“Let’s go,” she said, putting her arm around his. She glanced at the helmet he was still holding. “Will we need our bubbles?
“No. It’s secured in an air tight area. You won’t need it.”
Moving air cut through them as they reached the main tunnel and climbed back into a slip. Xanders spoke rapidly, trying to get Lirren’s mind off the Ag shortage. “The ship we’re about to tour was rebuilt and served by a few previous owners. It’s called the Peregrinus Interstellar — but it underwent several name changes before it eventually fell into the hands of Pull — out of Hungary.”
“The Peregrinus Interstellar?” Lirren repeated. “That’s a mouthful.”
“It means ‘The Star Wanderer’ in Hungarian. They call it the P.I. around here, for short.” He smiled at her and looked ahead as the slip slowed down. He was thinking about some of the gossip he heard. “They claim to be completely legit, but rumor had it that the Peregrinus was won during a high stakes poker game.”
“Maybe he had a good hand, a Royal Flush,” she smiled, brushing her hair aside. Xanders grinned at her comment, but his face went slack thinking more seriously. “Takeda thinks he uses his ships to smuggle illicit cargo for the Russians at the Russian base near-by. No one knows for sure. Just stories maybe. I feel a little suspicious just the same.”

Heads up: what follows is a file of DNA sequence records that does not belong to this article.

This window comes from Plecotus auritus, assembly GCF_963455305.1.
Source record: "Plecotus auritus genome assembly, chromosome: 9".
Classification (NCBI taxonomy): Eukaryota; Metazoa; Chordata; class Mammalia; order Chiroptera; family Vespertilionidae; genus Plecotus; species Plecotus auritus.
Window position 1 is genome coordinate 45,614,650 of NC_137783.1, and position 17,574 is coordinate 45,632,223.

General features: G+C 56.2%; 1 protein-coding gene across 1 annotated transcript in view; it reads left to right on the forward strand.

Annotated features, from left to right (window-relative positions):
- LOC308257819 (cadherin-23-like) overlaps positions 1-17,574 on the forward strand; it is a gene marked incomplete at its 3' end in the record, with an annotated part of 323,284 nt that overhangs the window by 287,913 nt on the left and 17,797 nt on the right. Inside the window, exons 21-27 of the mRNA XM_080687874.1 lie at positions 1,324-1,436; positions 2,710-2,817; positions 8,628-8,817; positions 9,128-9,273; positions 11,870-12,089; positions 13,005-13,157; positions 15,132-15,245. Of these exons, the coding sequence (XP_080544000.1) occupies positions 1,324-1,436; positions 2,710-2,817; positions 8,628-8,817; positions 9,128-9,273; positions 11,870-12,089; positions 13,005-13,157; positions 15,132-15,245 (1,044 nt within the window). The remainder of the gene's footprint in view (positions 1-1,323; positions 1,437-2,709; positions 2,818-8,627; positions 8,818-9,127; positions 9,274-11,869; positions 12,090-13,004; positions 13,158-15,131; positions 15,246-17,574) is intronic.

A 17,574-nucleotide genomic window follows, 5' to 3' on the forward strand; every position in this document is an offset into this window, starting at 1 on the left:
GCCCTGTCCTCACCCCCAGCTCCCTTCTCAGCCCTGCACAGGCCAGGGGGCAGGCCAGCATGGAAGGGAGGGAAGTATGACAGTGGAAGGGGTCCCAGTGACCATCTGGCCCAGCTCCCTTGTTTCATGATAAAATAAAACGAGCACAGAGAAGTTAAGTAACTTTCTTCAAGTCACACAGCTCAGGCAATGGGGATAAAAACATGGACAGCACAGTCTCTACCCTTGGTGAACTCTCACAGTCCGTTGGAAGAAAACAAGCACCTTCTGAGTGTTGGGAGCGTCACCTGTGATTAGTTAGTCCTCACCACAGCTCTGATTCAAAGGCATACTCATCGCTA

v v v
As she stepped into the main operations center, being presented with another dilemma so close to her heart was a dangerous thing for Lirren. She had a job to do. A problem to fix and a solution began to spin in the back of her head like a tiny clock spring after they reached the sophisticated nerve center. The place was buzzing with activity and she looked on with fascination at the tracking and dispatch area from which a tide of new colonists and ships arrived daily.
Her eyes quickly scanned over the Peregrinus and other ships as they underwent a routine checkout inspection. What were they really doing here and why had they come?
Looking like a war torn battered type, it was both striking and menacing at the same time. Four huge hydraulic landing legs held up a large circular body, and the main port gaped like a huge outstretched tongue, with a ramp leading from the front center. Pegged as a modified light freighter class with large folded wings, it had a military like presence. Very solid and ten times more dangerous than the label suggested. She stood quietly, calculating its size at around forty meters long by about sixteen meters wide.